Transhumanist blogger George Dvorsky points to a debate between astrophysicist Brandon Carter and a team of Serbian researchers, the core of which revolves around how long complex (and intelligent) life takes to evolve:
Prior to ‘recent times’, universal mechanisms were in place to continually thwart the evolutionary development of intelligence, namely through gamma-ray bursts, super novae and other forms of nastiness. Occasional catastrophic events have been resetting the “astrobiological clock” of regions of the Galaxy causing biospheres to start over. “Earth may be rare in time, not in space,” they say. They also note that the rate of evolution is intimately connected with a planet’s environment, such as the kind of radiation its star emits.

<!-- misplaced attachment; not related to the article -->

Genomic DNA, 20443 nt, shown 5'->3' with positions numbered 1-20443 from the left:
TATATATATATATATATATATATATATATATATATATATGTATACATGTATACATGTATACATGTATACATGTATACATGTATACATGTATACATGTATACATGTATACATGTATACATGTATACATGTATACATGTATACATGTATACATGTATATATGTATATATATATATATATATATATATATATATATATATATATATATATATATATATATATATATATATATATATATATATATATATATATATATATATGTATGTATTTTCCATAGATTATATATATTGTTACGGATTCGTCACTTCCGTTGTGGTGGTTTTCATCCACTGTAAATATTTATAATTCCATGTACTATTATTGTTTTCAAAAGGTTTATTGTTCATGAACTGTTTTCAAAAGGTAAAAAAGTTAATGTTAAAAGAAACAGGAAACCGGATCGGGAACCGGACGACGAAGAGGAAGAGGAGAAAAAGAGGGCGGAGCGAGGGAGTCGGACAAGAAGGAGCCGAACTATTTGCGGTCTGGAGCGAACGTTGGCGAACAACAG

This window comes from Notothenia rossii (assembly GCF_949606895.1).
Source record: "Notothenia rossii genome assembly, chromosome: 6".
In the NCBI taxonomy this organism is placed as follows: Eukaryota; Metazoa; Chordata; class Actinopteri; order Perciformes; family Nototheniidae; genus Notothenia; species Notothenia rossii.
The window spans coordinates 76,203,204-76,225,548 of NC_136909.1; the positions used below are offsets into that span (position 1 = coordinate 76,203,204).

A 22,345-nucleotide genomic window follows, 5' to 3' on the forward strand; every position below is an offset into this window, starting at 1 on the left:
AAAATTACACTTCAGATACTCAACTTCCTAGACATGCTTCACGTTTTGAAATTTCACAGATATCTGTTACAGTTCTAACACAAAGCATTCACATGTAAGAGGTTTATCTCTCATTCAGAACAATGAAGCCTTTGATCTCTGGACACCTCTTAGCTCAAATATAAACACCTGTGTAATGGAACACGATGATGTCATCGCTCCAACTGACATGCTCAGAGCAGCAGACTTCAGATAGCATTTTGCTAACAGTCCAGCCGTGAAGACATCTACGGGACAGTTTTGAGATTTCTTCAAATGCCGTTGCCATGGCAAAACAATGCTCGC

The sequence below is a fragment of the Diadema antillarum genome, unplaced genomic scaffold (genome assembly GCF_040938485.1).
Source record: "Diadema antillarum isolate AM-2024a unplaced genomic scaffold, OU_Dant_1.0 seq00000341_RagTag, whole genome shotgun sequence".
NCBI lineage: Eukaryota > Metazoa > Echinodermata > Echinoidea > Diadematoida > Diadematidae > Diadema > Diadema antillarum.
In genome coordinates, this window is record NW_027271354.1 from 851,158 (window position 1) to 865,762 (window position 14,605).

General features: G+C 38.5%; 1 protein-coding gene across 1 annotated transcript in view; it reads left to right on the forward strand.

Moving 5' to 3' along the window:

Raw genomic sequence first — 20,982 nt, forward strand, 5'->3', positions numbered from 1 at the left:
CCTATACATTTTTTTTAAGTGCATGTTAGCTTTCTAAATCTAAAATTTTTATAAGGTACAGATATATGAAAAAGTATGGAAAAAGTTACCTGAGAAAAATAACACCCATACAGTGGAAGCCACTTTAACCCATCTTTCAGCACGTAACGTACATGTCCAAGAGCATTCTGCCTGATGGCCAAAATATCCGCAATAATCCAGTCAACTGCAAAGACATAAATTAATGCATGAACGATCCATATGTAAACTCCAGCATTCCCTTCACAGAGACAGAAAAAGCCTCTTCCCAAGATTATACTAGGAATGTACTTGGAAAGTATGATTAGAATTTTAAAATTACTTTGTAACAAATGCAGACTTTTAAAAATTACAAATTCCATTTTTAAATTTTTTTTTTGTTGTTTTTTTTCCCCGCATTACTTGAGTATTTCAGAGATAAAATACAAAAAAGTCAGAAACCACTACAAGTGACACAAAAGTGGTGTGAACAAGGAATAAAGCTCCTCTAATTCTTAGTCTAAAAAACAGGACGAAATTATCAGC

For further discussion of our place in the universe see the Copernican Principle, which exhorts us to avoid assuming that humanity, Earth, and our place in the universe can be assumed to be unique and special.
Further the notion of punctuated equilibrium to describe evolution is interesting: might it be extended to describe other evolutionary phenomena? Eric Beinhocker‘s superb The Origin of Wealth describes both technology and the economy in terms of evolutionary systems, both of which experience a form of punctuated equilibrium.